Angry and even not-so-angry gaming enthusiasts can now download new ending sequences for “Mass Effect 3,” a very good game marred by a conclusion that, to many, put the “anti” in “anti-climactic.”
EA Games and BioWare released “Mass Effect 3″ in March, but the role-playing game’s real ending did not come out until Tuesday when the producers released an “Extended Cut” to appease fans who hated the science fiction trilogy’s original conclusion.
Why the disappointment? “Mass Effect 3″ ended with a strange deus ex machina sequence, “space magic” that
didn’t seem to fit the game’s narrative logic and unfulfilled
expectations among players who believed the franchise’s touted choice
dynamic would allow players to experience radically different endings
depending upon how they played the series’ previous chapters.
Not all players raged at the ending, but many disappointed players
flooded gaming websites — and notably, Forbes.com — with angry comments
that sparked either flame wars or interesting debates on storytelling
and whether BioWare should keep the original ending on the basis of
artistic integrity or if they owed their customers more than what was
provided on release date.
Given that players who experienced all three games as series protagonist
Commander Shepard could have easily devoted more than 100 hours of
their time to Mass Effect, it’s understandable that so many players had
As a result, EA Games and BioWare made the rare choice to offer a
revised ending for download, and they deserve a measure of credit for
responding to fans and not charging for the additional content.
But as Mass Effect 3’s original endings didn’t provide the resolution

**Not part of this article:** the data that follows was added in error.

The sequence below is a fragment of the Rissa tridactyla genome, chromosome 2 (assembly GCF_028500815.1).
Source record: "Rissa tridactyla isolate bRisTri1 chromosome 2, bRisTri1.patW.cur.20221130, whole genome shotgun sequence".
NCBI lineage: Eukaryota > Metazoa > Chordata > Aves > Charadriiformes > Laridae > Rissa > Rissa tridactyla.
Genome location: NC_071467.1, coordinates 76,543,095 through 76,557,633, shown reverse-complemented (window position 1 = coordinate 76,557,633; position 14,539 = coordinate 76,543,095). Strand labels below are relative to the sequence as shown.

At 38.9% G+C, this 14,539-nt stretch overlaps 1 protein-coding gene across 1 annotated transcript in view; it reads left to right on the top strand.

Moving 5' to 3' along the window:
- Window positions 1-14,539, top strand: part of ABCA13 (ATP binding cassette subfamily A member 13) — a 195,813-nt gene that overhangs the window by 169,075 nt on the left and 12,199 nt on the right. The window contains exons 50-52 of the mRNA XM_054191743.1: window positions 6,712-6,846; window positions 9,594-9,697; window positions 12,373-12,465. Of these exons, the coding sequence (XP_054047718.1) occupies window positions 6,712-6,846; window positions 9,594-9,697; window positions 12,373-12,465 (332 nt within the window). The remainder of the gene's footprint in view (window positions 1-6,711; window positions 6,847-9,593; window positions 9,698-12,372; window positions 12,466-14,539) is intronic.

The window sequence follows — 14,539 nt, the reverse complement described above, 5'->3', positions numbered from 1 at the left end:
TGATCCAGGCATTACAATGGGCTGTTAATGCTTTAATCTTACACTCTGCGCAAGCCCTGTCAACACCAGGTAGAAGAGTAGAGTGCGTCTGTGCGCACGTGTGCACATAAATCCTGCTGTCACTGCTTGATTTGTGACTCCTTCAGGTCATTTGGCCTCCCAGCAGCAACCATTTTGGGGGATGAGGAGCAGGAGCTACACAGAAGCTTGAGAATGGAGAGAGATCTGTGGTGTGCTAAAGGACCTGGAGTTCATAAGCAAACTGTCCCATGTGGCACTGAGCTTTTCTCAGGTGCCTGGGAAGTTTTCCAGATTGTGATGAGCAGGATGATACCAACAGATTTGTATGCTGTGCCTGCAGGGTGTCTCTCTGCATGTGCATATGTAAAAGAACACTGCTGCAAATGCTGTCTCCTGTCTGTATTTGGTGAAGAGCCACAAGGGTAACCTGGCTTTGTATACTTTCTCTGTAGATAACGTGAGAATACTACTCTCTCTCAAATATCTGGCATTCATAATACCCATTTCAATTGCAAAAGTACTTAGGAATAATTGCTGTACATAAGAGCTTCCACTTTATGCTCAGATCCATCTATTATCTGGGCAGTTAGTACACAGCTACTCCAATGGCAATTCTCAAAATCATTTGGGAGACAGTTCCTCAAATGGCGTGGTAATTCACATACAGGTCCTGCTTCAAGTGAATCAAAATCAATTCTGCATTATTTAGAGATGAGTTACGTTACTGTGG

many players expected, this reviewer is a bit underwhelmed by the fact
that the Extended Cut only delivers exactly what EA Games and BioWare
The revised ending delivers a better explanation of Mass Effect 3’s
final events and a greater sense of closure, but the Extended Cut lacks
much in the way of surprise for players who spent the past few months
waiting to see if BioWare had something spectacular in mind.
The expanded endings, however, don’t live up to the speculations of the
fan created “Indoctrination Theory.” The idea, based on subtle hints
found throughout the three Mass Effect games, amounted to the
proposition that the game’s villains could trick Shepard — and by
extension the player — into making choices that would doom the entire
Heavily debated on gaming sites and YouTube, the Indoctrination Theory
seemed to have potential as a bold method of breaking the fourth wall
and telling a story in a way that other media cannot.
This review will not contain any spoilers for anyone who has yet to play
the game, but the Extended Cut mostly provides more explanation for the
three outcomes that could be obtained in the original release.
Those three outcomes resolve the conflict between Shepard and the
series’ antagonists, a terrifying race of sentient starships known as
“The Reapers.” Players will disagree on whether those resolutions make
The new content also includes a semi-secret “everybody dies” ending, for players who are into that sort of thing.
The Extended Cut for Mass Effect 3 is really just the ending that Mass
Effect 3 should have had when the game when it first hit shelves.
All three Mass Effect games are still worth playing. Indeed, the ending
would not have been such a let down if not for the fact that most of the
experiences that led up to the trilogy’s conclusion was so